Over the past few weeks, Gil, Anita and I have been having many in depth conversations on what we want to accomplish with Spacious Complexity; how we want to serve others and how we will grow and be with each other as we build this work together. We bring a richness of experiences, a variety of perspectives and individual life challenges to our work that makes our commitment to Spacious Complexity, not work in the traditional sense, but a life affirming experience for all of us which can also be challenging at times.
My particular life challenge has been managing what was once, a life threatening auto immune illness. Through the support of a great team of doctors, naturopaths and alternative healers, along with my own commitment to my health, I am now in remission and intend to stay that way.
Recently, I began to experience increased fatigue which I have come to understand is my body’s way of communicating that I need to take more time and space for myself and disconnect for a period of time from my myriad of outside activities. What made this decision complex was my commitment to support my two partners in building Spacious Complexity. I needed space to unravel my conflicting emotions in honouring my commitment to both my health and colleagues along with wanting to continue the contribution when I was again able to do so.
What became clear to me is that the” forces” the three of us understand as governing our professional lives lend clarity to our personal lives as well. I reframed my view in light of how belonging and reciprocity – two forces that could both support and confuse this emerging need;. My deep feeling of belonging to this partnership was, in my initial thoughts, threatened by how the deep physical need to take care of myself limits the frequency of my contribution. The pre-illness Deb would have ignored that physical need in favour of the commitment and sense of belonging to the detriment of my health. This was no longer an option for me.
The question I asked myself at this point was “Could the force of reciprocity balance this need for a period of time?” “Had I built enough trust with my colleagues to use the force of reciprocity to carry me though this time of need? These questions brought up for me an apprehension and a fear of not holding up my end of our working agreement; a betrayal of assumed reciprocity in our partnership.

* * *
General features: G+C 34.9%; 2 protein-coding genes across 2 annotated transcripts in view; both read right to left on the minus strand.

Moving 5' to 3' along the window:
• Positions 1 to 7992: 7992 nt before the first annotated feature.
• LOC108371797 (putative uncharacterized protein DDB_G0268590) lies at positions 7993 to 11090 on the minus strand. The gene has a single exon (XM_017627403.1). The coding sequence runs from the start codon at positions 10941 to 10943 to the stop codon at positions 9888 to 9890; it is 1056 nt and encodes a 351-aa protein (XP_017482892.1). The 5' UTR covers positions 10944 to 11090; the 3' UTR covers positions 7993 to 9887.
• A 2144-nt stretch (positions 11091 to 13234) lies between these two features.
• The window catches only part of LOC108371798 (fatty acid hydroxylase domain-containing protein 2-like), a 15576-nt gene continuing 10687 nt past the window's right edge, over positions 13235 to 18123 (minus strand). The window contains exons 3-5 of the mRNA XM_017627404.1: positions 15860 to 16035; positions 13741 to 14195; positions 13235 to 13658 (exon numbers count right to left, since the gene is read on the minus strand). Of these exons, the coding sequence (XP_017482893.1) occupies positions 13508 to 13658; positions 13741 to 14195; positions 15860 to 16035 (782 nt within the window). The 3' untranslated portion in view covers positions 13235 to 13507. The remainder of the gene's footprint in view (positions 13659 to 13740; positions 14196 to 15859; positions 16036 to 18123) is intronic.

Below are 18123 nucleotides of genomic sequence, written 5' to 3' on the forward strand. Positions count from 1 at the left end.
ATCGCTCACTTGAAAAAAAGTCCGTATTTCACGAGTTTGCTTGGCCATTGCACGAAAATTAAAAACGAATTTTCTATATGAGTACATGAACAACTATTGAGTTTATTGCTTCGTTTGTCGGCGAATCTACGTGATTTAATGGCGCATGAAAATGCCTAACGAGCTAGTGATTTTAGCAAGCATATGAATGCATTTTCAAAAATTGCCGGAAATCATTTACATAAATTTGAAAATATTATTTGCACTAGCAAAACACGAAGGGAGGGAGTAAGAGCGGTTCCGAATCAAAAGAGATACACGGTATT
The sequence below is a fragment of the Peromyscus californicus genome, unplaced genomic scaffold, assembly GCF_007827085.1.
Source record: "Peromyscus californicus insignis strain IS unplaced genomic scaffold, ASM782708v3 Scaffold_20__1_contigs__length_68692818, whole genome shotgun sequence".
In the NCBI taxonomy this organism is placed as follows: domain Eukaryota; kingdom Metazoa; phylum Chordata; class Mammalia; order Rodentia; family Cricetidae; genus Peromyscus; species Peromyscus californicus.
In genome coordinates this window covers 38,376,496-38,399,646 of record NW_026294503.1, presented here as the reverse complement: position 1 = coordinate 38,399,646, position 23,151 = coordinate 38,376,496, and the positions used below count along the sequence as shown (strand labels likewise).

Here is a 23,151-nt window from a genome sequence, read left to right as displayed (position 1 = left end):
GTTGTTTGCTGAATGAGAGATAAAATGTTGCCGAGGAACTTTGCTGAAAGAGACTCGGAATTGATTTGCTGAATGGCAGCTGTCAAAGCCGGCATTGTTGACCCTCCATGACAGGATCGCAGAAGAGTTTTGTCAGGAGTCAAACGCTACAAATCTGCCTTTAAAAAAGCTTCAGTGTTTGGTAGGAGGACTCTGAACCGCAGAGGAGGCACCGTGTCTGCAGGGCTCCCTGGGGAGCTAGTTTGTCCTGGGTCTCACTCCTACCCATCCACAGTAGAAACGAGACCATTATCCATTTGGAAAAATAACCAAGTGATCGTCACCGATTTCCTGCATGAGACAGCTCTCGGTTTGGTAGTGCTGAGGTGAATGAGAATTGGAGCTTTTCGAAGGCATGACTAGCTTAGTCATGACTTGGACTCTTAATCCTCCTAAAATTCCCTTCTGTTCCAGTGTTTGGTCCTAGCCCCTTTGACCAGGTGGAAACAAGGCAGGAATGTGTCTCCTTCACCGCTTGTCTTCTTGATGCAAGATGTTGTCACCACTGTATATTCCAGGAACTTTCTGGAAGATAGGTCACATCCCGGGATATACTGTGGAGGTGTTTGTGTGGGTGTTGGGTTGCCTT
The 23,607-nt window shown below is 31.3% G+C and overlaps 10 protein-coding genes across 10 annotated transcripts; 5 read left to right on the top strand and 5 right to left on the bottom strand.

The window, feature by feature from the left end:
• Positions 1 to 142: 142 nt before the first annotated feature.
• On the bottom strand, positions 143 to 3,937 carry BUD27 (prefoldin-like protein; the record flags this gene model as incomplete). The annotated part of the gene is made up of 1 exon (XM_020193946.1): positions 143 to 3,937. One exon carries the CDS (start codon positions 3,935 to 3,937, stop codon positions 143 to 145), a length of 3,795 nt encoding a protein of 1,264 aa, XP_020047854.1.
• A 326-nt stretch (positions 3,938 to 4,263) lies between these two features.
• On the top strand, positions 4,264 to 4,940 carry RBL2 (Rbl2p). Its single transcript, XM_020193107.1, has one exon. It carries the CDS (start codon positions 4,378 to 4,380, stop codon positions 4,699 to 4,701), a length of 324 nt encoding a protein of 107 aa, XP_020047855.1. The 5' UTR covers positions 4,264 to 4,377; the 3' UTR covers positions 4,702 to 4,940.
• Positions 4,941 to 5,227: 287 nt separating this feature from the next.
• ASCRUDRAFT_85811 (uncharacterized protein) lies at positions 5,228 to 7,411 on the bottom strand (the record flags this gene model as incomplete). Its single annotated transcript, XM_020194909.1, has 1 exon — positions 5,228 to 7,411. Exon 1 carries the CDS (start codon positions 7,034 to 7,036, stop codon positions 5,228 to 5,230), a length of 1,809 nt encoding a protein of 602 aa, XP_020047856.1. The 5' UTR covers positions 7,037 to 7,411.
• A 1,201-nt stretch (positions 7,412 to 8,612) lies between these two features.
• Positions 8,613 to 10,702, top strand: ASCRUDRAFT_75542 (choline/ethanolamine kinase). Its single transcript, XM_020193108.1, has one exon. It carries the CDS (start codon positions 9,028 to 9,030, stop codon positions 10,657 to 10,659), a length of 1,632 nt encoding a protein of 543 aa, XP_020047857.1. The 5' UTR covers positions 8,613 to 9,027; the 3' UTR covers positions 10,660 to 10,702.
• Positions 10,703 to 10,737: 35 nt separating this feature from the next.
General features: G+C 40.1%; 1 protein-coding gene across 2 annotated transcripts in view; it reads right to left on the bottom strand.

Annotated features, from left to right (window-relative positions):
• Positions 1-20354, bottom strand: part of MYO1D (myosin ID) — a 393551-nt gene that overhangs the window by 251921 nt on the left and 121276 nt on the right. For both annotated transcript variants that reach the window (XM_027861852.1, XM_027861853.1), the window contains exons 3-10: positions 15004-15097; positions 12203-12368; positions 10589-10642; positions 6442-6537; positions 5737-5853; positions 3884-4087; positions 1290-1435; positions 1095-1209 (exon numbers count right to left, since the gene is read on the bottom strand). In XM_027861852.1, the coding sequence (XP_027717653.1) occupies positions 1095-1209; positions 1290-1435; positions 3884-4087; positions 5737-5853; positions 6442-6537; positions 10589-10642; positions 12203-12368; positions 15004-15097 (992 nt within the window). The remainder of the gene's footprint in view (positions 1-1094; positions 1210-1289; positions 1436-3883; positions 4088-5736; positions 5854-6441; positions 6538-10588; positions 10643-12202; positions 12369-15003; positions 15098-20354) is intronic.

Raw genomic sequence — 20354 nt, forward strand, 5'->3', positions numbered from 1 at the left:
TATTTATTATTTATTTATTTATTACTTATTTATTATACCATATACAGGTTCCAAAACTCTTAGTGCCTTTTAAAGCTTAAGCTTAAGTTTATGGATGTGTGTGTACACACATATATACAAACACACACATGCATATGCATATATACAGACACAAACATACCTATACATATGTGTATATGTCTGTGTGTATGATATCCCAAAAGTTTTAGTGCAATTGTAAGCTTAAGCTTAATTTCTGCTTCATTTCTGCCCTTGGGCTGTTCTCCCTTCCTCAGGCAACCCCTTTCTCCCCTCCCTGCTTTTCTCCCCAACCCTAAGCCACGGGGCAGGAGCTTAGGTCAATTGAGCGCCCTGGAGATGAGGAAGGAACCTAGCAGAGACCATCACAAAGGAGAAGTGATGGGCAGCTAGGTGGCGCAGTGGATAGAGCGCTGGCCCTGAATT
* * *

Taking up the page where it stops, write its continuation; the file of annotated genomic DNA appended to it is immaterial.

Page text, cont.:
In subsequent conversations between the three of us we realized that during the course of this partnership each of us will have circumstances where we will need to rely on the reciprocity of the other two to support us. What the force of belonging provided to us was a keen desire to open up a “spacious conversation” where we could all safely discuss our potential contributions in line with our life stages. Our common purpose and growing sense of connection (belonging) paved a way which removed the fear and guilt; allowing for healing.
As a result, we are creating a design that allows me to continue to bring value while healing, even when that requires periods of absence. We fully understand that these types of conversations will be ongoing as we use the power of these forces to deepen and provide flexibility within our partnership. Noticing how we use and build with these forces – within our relationships – helped us to get clarity about how to make these forces work for us.
I will not be active over the next few months but am confident that my colleagues know that my commitment has not wavered and that I will be ready to support them to the best of my ability thanks to their gift of open reciprocity. I am truly grateful for their compassion, awareness and commitment and feel blessed that I have the privilege to work with them and can continue to contribute.
The final questions I leave with you are:
“Where in your life may you need to ask for the gift of reciprocity?
“Where could the force of belonging help to open up those spacious conversations?”